by Laura Vilaça
I moved to Germany – more specifically to Hamburg – little over a month ago. And you know what I realized? I haven’t been able to prove a single stereotype I got about Germany from the media in my Southern European country. And along with me, many others agreed on this. So why does the media from my country – and that of the other PIGS (acronym for Portugal, Italy, Greece and Spain, the European countries in financial trouble) – insist otherwise?
I’ve realized that people are foolishly patriotic. And more than being that, they’re patriots who choose to trust ignorance instead of facts. And the question is: why? Because they are not necessarily given the facts. The media, much like the average citizen, has proven to have little knowledge of economy and, being so, is not capable of translating the heavy economic jargon. And this interests the heads of state, because blaming someone else is always less of a hassle than having citizens mad at you. They vote, they choose who gets what (or at least they are led to believe so) – and this misinterpretation of the political play helps supporting floating promises and inflamed speeches about Europe. The European political scene is a circus – and everyone juggles it the best they can.
by Laura Vilaça
I should start by stating that I am one of the fiercest critics of my generation. I believe we have been too spoiled and that this is now taking a toll in the socio-cultural evolution(?) of our countries; we were fed dreams of greatness and easy money and, stupidly enough, we still believe them. It’s a generation that, as the band Deolinda puts it when referring to internships and precarious jobs, “has to study to become a slave”.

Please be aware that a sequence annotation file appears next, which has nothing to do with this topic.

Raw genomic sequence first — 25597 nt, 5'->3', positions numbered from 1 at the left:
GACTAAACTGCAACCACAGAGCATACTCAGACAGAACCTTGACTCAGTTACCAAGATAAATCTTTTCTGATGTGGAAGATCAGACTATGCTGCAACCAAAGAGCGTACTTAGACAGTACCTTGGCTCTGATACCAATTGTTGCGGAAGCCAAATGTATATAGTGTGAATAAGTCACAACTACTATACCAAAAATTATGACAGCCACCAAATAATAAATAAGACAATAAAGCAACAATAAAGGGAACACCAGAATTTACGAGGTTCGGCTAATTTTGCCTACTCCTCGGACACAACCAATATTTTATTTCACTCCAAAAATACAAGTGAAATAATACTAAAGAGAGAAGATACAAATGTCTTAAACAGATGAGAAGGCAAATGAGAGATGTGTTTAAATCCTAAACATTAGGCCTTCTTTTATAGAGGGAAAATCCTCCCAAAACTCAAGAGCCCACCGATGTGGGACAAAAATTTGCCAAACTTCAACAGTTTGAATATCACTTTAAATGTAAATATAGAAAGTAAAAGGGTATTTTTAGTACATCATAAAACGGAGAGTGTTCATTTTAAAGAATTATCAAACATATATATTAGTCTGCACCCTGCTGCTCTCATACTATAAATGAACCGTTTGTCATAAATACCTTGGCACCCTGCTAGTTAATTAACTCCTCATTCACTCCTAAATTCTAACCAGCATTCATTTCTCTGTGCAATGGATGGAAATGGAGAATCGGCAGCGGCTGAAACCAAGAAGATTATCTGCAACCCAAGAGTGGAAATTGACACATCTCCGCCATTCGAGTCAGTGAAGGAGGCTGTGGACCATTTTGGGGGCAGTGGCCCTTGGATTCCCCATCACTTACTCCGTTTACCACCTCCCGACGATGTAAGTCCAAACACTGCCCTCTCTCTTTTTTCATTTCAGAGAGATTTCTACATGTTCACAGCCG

However, a recent article on the “post-1980s Generation” got me thinking. With all this time wasted on trying to define what “we” are, more relevant debates are being neglected or left out entirely. “We”, as the present generation, are offered an incredible, historical opportunity: the opportunity to significantly change things. And I’m not referring to changing the world in a 16-and-pregnant-naïve kind of way; I am referring to the remarkable power that a
mass group of people has.
The group I’m specially reporting on is the “post-1980s Generation”, born after the major world conflicts and into a world thriving with economic prosperity (in the Western side, at least). This generation is more educated than any ever was, relatively well travelled and with a defiant, rebellious spirit brewed from years of amorphous politics. In Europe, these traits cross borders, as we are more than ever bound by our common struggles and anxieties, not being able to imagine life without a common currency or open borders. Though many criticize the European Union and its policies, seldom one can find a youngster that would give up the perks of being within the EU for a more domestic existence.